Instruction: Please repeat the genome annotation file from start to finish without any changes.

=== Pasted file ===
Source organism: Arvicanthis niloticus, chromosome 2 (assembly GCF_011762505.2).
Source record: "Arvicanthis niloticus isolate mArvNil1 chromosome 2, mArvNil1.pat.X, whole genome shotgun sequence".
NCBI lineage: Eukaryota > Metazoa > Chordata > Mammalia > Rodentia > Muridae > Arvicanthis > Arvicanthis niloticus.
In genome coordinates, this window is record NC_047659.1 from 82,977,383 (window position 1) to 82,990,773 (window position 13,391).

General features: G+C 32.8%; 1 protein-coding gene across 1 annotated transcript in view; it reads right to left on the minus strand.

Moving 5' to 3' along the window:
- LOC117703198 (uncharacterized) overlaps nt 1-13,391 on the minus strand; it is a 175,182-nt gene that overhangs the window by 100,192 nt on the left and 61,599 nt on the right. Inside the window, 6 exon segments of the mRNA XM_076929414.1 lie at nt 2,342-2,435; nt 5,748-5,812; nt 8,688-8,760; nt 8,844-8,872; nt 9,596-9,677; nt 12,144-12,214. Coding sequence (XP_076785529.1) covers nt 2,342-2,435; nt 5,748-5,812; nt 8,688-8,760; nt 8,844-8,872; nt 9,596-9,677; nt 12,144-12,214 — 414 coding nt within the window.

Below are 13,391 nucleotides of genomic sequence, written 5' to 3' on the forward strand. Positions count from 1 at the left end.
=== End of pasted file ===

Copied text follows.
Source organism: Arvicanthis niloticus, chromosome 2 (assembly GCF_011762505.2).
Source record: "Arvicanthis niloticus isolate mArvNil1 chromosome 2, mArvNil1.pat.X, whole genome shotgun sequence".
NCBI lineage: Eukaryota > Metazoa > Chordata > Mammalia > Rodentia > Muridae > Arvicanthis > Arvicanthis niloticus.
In genome coordinates, this window is record NC_047659.1 from 82,977,383 (window position 1) to 82,990,773 (window position 13,391).

General features: G+C 32.8%; 1 protein-coding gene across 1 annotated transcript in view; it reads right to left on the minus strand.

Moving 5' to 3' along the window:
- LOC117703198 (uncharacterized) overlaps nt 1-13,391 on the minus strand; it is a 175,182-nt gene that overhangs the window by 100,192 nt on the left and 61,599 nt on the right. Inside the window, 6 exon segments of the mRNA XM_076929414.1 lie at nt 2,342-2,435; nt 5,748-5,812; nt 8,688-8,760; nt 8,844-8,872; nt 9,596-9,677; nt 12,144-12,214. Coding sequence (XP_076785529.1) covers nt 2,342-2,435; nt 5,748-5,812; nt 8,688-8,760; nt 8,844-8,872; nt 9,596-9,677; nt 12,144-12,214 — 414 coding nt within the window.

Below are 13,391 nucleotides of genomic sequence, written 5' to 3' on the forward strand. Positions count from 1 at the left end.